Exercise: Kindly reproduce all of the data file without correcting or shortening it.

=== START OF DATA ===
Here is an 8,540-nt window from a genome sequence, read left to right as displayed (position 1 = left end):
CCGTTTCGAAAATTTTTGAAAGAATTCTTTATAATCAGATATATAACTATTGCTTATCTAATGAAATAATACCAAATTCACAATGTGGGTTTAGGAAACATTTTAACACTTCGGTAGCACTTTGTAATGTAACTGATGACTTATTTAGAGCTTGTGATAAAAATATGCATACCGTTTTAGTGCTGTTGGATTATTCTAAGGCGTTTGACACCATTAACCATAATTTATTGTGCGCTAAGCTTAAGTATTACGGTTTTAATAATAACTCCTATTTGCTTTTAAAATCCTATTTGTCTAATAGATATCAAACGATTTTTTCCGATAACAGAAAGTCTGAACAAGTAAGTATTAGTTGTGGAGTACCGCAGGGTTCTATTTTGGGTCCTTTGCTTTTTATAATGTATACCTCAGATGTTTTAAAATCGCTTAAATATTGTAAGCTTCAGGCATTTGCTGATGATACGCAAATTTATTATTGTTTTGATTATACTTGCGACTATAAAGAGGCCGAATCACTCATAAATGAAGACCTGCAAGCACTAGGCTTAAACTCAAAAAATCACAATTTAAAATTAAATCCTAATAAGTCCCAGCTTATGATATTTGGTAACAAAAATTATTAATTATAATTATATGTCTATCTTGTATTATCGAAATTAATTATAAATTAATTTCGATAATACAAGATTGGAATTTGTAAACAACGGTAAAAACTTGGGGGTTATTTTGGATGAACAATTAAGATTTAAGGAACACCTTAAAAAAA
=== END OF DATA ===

Here is an 8,540-nt window from a genome sequence, read left to right as displayed (position 1 = left end):
CCGTTTCGAAAATTTTTGAAAGAATTCTTTATAATCAGATATATAACTATTGCTTATCTAATGAAATAATACCAAATTCACAATGTGGGTTTAGGAAACATTTTAACACTTCGGTAGCACTTTGTAATGTAACTGATGACTTATTTAGAGCTTGTGATAAAAATATGCATACCGTTTTAGTGCTGTTGGATTATTCTAAGGCGTTTGACACCATTAACCATAATTTATTGTGCGCTAAGCTTAAGTATTACGGTTTTAATAATAACTCCTATTTGCTTTTAAAATCCTATTTGTCTAATAGATATCAAACGATTTTTTCCGATAACAGAAAGTCTGAACAAGTAAGTATTAGTTGTGGAGTACCGCAGGGTTCTATTTTGGGTCCTTTGCTTTTTATAATGTATACCTCAGATGTTTTAAAATCGCTTAAATATTGTAAGCTTCAGGCATTTGCTGATGATACGCAAATTTATTATTGTTTTGATTATACTTGCGACTATAAAGAGGCCGAATCACTCATAAATGAAGACCTGCAAGCACTAGGCTTAAACTCAAAAAATCACAATTTAAAATTAAATCCTAATAAGTCCCAGCTTATGATATTTGGTAACAAAAATTATTAATTATAATTATATGTCTATCTTGTATTATCGAAATTAATTATAAATTAATTTCGATAATACAAGATTGGAATTTGTAAACAACGGTAAAAACTTGGGGGTTATTTTGGATGAACAATTAAGATTTAAGGAACACCTTAAAAAAA